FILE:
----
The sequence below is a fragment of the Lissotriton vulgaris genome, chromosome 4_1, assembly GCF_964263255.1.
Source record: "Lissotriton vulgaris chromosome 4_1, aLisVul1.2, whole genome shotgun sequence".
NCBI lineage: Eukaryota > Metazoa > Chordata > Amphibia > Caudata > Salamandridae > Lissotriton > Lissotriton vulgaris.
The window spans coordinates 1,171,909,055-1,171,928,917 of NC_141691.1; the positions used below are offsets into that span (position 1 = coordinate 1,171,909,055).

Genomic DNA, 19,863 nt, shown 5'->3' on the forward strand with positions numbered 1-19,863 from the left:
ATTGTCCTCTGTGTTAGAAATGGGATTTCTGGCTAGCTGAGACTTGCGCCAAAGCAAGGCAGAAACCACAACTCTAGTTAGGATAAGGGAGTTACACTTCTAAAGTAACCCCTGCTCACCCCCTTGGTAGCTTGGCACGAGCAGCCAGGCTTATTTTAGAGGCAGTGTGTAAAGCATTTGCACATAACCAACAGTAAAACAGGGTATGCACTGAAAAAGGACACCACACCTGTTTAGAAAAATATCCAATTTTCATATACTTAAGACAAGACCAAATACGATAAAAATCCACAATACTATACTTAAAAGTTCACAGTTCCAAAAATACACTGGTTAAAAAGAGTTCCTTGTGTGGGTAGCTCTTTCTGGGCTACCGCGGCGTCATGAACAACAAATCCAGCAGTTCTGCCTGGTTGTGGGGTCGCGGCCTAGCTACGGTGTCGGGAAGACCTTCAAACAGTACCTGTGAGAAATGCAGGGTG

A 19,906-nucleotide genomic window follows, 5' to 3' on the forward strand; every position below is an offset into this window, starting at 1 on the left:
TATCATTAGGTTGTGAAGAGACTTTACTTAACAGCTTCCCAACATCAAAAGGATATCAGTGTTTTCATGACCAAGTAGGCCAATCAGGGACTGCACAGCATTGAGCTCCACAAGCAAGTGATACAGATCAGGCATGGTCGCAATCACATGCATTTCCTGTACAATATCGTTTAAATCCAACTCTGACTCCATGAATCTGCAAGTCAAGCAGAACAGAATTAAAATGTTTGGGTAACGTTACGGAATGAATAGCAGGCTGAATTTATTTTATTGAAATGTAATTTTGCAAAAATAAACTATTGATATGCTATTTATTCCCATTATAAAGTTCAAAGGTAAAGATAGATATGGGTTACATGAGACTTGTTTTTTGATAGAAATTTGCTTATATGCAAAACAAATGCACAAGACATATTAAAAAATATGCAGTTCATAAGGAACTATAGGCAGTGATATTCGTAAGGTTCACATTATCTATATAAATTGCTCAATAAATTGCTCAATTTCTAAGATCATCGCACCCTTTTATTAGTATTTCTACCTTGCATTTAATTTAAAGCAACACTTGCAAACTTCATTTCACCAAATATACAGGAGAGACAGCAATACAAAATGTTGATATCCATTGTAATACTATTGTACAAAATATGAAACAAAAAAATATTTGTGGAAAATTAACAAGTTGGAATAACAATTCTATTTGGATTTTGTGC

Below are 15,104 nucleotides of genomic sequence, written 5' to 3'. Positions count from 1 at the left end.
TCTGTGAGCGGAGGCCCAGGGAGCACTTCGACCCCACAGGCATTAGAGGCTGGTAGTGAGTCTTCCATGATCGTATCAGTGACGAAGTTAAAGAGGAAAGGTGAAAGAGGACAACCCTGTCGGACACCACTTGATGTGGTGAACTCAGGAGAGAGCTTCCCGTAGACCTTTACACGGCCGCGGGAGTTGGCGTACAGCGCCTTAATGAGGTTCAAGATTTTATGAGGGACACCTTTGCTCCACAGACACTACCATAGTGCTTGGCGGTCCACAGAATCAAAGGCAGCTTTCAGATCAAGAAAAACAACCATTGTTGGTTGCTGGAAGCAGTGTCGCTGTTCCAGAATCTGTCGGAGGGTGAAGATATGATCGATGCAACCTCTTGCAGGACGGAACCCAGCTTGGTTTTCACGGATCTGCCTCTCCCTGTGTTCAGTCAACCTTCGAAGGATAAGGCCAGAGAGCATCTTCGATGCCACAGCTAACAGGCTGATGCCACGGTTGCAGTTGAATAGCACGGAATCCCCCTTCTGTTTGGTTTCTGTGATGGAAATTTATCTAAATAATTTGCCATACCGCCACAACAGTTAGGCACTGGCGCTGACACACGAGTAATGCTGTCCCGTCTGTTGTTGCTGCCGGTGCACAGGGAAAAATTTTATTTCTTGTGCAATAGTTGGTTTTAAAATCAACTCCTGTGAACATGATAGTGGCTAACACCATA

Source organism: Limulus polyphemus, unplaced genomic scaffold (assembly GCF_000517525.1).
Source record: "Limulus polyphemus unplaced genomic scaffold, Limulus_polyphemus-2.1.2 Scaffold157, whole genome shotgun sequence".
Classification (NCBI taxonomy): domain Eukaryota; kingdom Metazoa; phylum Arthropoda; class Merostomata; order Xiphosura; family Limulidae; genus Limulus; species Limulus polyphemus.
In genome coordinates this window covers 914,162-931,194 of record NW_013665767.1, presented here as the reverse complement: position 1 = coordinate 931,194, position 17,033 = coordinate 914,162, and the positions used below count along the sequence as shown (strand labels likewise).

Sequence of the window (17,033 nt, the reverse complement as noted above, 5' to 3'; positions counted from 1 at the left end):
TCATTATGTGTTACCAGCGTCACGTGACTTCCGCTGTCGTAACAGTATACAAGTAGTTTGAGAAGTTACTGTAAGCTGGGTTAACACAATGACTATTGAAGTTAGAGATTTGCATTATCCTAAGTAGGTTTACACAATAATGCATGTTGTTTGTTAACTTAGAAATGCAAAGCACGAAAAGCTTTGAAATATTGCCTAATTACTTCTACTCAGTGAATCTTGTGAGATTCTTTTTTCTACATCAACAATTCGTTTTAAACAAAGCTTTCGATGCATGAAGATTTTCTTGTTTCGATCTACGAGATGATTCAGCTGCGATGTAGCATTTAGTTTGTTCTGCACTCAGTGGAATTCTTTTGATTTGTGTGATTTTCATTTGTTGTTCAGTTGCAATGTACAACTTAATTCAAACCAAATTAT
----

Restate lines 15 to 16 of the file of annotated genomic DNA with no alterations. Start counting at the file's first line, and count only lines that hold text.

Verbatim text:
Sequence of the window (17,033 nt, the reverse complement as noted above, 5' to 3'; positions counted from 1 at the left end):
TCATTATGTGTTACCAGCGTCACGTGACTTCCGCTGTCGTAACAGTATACAAGTAGTTTGAGAAGTTACTGTAAGCTGGGTTAACACAATGACTATTGAAGTTAGAGATTTGCATTATCCTAAGTAGGTTTACACAATAATGCATGTTGTTTGTTAACTTAGAAATGCAAAGCACGAAAAGCTTTGAAATATTGCCTAATTACTTCTACTCAGTGAATCTTGTGAGATTCTTTTTTCTACATCAACAATTCGTTTTAAACAAAGCTTTCGATGCATGAAGATTTTCTTGTTTCGATCTACGAGATGATTCAGCTGCGATGTAGCATTTAGTTTGTTCTGCACTCAGTGGAATTCTTTTGATTTGTGTGATTTTCATTTGTTGTTCAGTTGCAATGTACAACTTAATTCAAACCAAATTAT